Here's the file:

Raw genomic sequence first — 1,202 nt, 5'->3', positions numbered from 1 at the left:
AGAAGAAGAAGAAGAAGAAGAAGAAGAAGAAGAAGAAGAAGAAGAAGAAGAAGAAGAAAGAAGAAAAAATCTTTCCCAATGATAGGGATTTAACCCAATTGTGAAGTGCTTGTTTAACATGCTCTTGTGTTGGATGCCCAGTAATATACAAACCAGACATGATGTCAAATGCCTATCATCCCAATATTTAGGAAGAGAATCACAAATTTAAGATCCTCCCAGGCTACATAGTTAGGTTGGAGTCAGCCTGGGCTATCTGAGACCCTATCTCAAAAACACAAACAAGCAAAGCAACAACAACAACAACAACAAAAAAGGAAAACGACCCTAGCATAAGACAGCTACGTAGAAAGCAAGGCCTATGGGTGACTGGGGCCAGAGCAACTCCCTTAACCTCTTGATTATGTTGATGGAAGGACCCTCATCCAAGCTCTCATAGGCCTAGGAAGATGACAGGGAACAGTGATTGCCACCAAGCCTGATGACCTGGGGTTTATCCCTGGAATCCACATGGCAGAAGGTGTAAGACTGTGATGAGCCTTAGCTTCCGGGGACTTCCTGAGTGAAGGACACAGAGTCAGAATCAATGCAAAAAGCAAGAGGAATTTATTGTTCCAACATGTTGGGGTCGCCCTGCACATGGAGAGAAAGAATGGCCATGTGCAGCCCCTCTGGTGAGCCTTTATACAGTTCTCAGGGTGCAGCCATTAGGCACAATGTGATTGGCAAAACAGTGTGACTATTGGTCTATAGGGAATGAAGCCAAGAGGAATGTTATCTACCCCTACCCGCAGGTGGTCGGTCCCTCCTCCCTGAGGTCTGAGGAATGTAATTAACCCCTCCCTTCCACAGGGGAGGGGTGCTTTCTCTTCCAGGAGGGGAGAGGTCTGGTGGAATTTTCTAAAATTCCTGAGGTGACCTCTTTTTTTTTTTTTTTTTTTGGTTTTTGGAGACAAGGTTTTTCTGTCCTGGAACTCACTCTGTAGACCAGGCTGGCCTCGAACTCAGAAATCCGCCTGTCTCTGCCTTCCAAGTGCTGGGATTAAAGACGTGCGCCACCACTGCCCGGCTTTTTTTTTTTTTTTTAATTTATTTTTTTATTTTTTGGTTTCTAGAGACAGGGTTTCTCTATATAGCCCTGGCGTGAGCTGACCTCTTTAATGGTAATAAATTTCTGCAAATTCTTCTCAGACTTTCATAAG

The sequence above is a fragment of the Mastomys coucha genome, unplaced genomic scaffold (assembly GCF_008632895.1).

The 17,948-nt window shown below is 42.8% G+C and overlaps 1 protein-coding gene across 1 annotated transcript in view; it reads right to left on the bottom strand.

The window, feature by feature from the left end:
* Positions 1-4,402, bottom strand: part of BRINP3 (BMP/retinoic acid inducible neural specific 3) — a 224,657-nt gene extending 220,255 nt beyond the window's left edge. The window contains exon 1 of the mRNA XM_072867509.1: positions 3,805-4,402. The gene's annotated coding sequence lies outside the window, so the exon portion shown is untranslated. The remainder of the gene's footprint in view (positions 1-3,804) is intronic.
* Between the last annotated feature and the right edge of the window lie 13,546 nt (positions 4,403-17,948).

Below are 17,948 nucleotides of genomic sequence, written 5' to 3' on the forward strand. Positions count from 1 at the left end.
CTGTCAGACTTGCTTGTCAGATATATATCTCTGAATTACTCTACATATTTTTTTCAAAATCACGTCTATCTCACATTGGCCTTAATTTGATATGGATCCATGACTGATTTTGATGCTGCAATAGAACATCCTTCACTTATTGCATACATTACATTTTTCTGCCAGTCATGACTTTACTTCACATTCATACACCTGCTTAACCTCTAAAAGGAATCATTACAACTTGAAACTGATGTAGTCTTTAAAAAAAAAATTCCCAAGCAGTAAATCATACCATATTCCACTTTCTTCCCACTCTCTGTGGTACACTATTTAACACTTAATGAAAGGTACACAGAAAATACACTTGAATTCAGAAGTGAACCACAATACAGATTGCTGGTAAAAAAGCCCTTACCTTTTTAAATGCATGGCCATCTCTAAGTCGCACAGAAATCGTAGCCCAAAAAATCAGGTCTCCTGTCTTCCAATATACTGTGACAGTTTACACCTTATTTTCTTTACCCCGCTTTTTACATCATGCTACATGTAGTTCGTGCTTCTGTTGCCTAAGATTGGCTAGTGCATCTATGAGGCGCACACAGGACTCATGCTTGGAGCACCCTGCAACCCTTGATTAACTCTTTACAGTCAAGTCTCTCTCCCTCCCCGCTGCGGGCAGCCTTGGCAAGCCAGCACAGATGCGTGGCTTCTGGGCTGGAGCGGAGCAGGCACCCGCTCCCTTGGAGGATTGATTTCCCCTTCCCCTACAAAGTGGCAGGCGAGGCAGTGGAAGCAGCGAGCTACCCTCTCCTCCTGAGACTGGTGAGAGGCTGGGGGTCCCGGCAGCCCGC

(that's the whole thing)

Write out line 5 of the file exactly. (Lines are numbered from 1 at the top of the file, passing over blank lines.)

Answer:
The window, feature by feature from the left end: